Thursday, 4 February 2016

Thrifty Thursday - Basic Budget Planner - With Free Printables -

Aaaaaages ago, I wrote some posts about our £50 a week budget. I'm bringing the whole series bang up to date with new 'Thrifty Thursdays'!! I like alliteration, I do :)

I'll start by explaining how to build a really quick and simple budget plan.

A quick household budget plan is a brilliant, easy way to keep you in financial tip-top condition. If you DO have financial worries, this can be a gentle kick start (but you might need to seek further help - I'll share some links at the end of the post)

Basic Budget Planner Free Printable - our handmade home


Get yourself a pen and paper, and a cuppa, this shouldn't take too long. The first time I did a basic budget we had 1 bank account and used debit cards for everything. So I just used a couple of monthly statements.
Otherwise gather together credit card and bank account statements, shopping receipts, and as much of that kind of paperwork you have available from the past few months. 

I have made 2 printable PDFs available to download: Our basic monthly budget sheet or a BLANK budget sheet (if the downloads don't work for you let me know and I'll see what I can do)

Basic Monthly Budget

or... grab a sheet of paper, a notepad, the back of an envelope, whatever... and draw a line down the middle.

On the left hand side write down:
What payments you have incoming during an average month?
including employment, benefits, pensions, income from investments,etc 

In the other column write down:
What payments you have outgoing in an average month?
Including any direct debits, rent/mortgage, council tax, gas, electricity, internet, phones, insurance policies, petrol, bus/train fares, loan repayments, grocery shopping, nights out, subscription packages, charity donations, etc Don't forget the big annual outgoings (Add these together and divide by 12) Including one off insurance payments, holidays, Christmas, clothing and footwear, furniture, gifts, etc

Now take outgoings away from incomings

You should have a positive number.

If you have a negative number, you need to go through all the outgoing figures and see where it is sensible to cut back as soon as possible.

Now that you have gone through everything perhaps you can see where you overspend?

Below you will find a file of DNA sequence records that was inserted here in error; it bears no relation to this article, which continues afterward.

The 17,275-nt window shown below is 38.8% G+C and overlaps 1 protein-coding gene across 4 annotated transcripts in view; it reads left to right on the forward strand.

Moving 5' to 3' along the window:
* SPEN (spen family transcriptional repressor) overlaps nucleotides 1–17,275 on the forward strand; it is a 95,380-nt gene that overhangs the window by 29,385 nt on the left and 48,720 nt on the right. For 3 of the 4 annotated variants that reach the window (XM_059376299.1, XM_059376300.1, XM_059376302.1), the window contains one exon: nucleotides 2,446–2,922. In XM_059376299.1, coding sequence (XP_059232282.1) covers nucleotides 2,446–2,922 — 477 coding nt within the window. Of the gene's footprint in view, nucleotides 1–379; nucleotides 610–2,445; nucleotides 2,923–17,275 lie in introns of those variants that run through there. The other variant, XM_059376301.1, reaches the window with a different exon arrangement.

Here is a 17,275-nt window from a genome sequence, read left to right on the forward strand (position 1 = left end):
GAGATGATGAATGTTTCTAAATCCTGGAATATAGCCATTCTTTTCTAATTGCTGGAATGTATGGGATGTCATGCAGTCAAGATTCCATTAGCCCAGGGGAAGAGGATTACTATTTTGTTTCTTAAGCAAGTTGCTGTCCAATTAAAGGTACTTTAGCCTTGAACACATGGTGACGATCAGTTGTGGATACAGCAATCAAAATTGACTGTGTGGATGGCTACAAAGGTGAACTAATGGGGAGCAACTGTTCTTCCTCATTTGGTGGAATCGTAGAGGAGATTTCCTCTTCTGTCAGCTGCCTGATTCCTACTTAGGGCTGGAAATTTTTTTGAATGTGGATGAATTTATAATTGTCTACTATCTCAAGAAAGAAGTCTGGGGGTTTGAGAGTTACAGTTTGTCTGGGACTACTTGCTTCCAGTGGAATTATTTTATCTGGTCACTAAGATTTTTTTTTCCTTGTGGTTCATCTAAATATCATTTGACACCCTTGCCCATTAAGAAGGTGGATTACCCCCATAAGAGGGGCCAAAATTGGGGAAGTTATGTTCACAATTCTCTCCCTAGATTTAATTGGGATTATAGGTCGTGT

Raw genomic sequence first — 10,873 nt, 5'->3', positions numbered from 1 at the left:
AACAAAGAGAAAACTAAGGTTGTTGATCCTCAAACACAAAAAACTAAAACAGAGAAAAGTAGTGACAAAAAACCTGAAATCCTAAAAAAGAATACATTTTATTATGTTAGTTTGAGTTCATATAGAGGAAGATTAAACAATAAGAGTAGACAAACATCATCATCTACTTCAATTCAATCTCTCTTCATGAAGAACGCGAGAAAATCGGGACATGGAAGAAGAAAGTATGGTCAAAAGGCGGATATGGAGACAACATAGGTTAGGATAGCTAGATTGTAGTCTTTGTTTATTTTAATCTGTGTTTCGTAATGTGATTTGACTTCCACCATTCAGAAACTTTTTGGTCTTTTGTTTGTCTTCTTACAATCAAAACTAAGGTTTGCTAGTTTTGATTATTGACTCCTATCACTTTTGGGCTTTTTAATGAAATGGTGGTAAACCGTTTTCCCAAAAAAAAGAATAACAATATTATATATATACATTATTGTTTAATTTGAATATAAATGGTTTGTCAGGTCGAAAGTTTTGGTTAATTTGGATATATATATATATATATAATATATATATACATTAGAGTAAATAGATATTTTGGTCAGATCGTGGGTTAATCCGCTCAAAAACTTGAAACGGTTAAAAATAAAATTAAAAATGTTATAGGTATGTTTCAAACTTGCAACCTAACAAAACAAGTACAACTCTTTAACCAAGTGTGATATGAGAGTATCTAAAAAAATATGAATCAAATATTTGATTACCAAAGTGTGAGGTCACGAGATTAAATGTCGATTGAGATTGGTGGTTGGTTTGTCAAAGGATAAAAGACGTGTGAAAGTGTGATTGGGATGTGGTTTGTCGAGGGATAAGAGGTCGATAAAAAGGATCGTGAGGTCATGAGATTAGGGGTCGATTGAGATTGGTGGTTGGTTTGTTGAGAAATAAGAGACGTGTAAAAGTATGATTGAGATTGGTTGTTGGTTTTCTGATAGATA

What can be gently tweaked to save you an extra few pounds?

Try cutting 10% off your grocery bill, cut clothing and footwear in half (the budget that is... not your clothes...obviously) Shop around to get a better deal with car insurance, electricity, mobile phone, etc.


We do a simple budget at least once a year just to keep us on the right track.

If you want to dive in at the deep end and do a full warts-and-all audit, I highly recommend getting your planner from Martin Lewis Money Saving Expert - available here. It is completely free, horribly detailed, will take an hour+ to work through and will ensure you don't miss anything out.

If you are struggling to cut back, please get help, a sensible friend is a good place to start if you have one available. Read through some of the information on the Money Saving Expert website - here - or contact your local citizens advice bureau.

* * *

Without going into the gory details our story is that we got ourselves deep in debt when our house was trashed by an evil arsehole builder. We leaned on family a lot, and had to fix up our house using credit cards and loans. It took a while but we got everything back under control. We paid down our debts, reluctantly bought a car, finally paid off the credit cards, paid back family, had a baby. Through it all we pinched every last penny and budgeted to within an inch of our lives.
Now that we are on the other side of debt, we realise that forcing ourselves to live on a strict budget in the past has conditioned us and we are better placed to prepare for our future.



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